Eco Catholic: This Lent, the bishops of California are asking Catholics to "exercise restraint" in their use of water because of an extreme drought in the state.
If you want a spiritual practice, look outside Lent. And not just on Sundays, and please, don’t light a candle. Also ask the donor of your ashes to mark you not just as ashes to ashes, dust to dust, but ashes to ashes, stardust to stardust.
You are going somewhere. You are about to become a star. Carl Sagan’s Cosmos lit us up by reminding us that everybody who ever was is already up there overhead, blinking. Spiritual practice is becoming a star, every day, and not just in Lent.
At Trinity United Church of Christ in Chicago, members and neighbors buy fruits and vegetables from a black farmers market and work in an organic garden named after botanist George Washington Carver.
They recycle their church bulletins, plan to renovate their building with a “green” roof and have purchased 27 acres for a community project that will include an urban farm.
“By any greens necessary,” the Rev. Otis Moss III, the church’s pastor, likes to say.
How we use water, its global importance and threats to access offer starting points for Christian pondering their Lenten sacrifices.
On a recent Saturday, members of the local Franciscan Earth Corps stocked shelves and cleaned storage rooms at a food pantry. In early March, the group will screen “Triple Divide,” a documentary about hydraulic fracturing, or fracking. Later this spring, they'll put up bluebird boxes at a retreat center.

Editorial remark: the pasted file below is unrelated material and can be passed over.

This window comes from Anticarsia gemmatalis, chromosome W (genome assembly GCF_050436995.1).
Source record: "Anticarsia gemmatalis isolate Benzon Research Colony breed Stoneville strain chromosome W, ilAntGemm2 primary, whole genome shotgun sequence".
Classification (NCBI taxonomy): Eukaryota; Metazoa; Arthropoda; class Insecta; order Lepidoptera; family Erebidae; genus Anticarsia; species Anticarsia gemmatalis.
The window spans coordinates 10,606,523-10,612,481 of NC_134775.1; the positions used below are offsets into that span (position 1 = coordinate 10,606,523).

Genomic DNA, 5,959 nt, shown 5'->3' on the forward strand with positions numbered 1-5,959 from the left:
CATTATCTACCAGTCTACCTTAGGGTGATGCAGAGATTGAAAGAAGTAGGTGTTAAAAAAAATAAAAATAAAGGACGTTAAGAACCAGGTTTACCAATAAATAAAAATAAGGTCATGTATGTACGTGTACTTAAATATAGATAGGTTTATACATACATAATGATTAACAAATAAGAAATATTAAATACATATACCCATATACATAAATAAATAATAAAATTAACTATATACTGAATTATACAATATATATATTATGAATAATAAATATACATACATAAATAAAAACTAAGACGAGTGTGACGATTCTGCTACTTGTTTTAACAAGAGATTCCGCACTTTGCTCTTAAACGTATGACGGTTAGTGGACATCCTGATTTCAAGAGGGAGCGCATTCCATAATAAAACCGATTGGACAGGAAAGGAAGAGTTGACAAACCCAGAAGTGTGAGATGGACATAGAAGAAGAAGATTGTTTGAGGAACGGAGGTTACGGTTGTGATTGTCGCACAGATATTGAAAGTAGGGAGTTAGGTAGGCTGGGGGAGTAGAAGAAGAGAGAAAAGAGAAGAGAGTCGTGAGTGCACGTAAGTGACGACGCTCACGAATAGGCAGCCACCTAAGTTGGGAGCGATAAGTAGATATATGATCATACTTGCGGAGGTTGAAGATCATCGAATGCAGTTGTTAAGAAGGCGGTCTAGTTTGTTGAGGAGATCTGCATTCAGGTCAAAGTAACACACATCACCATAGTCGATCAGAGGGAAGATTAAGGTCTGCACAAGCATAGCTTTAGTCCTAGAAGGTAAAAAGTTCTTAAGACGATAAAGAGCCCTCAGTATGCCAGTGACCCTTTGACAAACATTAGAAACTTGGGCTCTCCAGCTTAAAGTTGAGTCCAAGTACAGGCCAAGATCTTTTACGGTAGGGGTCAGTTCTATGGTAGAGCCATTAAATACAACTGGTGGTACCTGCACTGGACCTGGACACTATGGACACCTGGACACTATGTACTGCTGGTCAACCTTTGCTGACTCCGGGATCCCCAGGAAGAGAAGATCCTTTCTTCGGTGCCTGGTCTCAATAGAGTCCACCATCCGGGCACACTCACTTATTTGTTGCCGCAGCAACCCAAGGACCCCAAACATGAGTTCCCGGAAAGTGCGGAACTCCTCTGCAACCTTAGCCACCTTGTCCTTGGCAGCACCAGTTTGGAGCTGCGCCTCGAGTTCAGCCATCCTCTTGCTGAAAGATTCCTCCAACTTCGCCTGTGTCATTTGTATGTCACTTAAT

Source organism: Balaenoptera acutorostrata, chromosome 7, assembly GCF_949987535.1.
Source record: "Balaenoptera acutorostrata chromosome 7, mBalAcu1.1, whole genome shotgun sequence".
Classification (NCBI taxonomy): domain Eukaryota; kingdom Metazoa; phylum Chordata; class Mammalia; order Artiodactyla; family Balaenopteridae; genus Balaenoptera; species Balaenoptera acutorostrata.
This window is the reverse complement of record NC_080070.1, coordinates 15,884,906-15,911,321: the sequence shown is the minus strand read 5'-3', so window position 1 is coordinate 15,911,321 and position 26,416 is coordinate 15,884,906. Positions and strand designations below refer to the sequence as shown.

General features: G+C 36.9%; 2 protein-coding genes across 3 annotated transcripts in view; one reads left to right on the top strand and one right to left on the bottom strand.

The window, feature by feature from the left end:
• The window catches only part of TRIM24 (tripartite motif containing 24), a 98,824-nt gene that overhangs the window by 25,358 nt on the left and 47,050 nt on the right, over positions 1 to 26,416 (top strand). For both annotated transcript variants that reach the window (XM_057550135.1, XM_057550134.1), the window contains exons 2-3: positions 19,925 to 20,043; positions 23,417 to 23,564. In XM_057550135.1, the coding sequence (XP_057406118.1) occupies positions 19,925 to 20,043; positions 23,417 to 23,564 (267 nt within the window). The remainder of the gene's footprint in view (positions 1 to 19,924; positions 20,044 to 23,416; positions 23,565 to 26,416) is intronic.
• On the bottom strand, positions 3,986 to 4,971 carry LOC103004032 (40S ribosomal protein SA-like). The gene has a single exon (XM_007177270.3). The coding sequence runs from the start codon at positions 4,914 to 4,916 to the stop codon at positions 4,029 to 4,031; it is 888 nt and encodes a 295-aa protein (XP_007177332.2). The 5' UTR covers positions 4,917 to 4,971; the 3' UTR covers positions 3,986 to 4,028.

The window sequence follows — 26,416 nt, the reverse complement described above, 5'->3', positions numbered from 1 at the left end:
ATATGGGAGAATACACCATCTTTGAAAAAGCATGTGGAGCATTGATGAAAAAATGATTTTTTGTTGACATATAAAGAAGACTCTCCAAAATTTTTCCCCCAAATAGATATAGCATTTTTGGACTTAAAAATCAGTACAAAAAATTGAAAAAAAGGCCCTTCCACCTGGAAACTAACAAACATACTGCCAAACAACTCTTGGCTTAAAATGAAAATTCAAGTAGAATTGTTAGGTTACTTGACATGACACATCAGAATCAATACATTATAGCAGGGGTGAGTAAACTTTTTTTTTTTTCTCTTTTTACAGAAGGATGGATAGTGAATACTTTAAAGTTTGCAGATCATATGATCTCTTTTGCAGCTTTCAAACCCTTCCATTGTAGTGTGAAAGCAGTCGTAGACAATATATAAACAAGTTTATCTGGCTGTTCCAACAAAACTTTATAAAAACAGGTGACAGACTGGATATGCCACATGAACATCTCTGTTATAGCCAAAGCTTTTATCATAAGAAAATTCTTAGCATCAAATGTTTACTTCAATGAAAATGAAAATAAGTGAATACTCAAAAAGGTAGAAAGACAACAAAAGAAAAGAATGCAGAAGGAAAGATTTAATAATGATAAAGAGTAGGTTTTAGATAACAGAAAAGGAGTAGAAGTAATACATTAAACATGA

And once a month, they'll gather to talk about Franciscan spirituality.
Author Barry Lopez has an encyclopedia of geography. It includes an explanation of the gorge, the rim, the clearing and a thousand other descriptions of places and spaces and geos.
He gives a name tag to the land and its parts, but he’s hardly the only one engaged in such writing.
Amy Leach has written Things that Are. It is about reindeers, many of whom I have never met. Yes, whom.
Forget about the roses and chocolates this weekend. Instead, “make God your Valentine” urges the Rev. Sally Bingham, an Episcopal priest and president/founder of Interfaith Power and Light, based in San Francisco.
In a Feb. 2 homily, Bingham asks people to move beyond their personal selves for the three days, and flip the meaning of a commercially driven holiday filled with lacy greeting cards, posies and sweets by “doing something to restore our fragile island home.”
More than 10,000 people in 49 states gathered in vigils in early February to protest the expansion of the Keystone XL transnational pipeline because of its impact on wildlife and their habitats.
Eco Catholic: When it comes to water issues, studies by the United Nations repeatedly show that if women aren't involved, those solutions won't work.
I have to start taking the golden calf around with me more in the car. In case you haven’t met the golden calf, it is a leftover prop from Occupy Wall Street.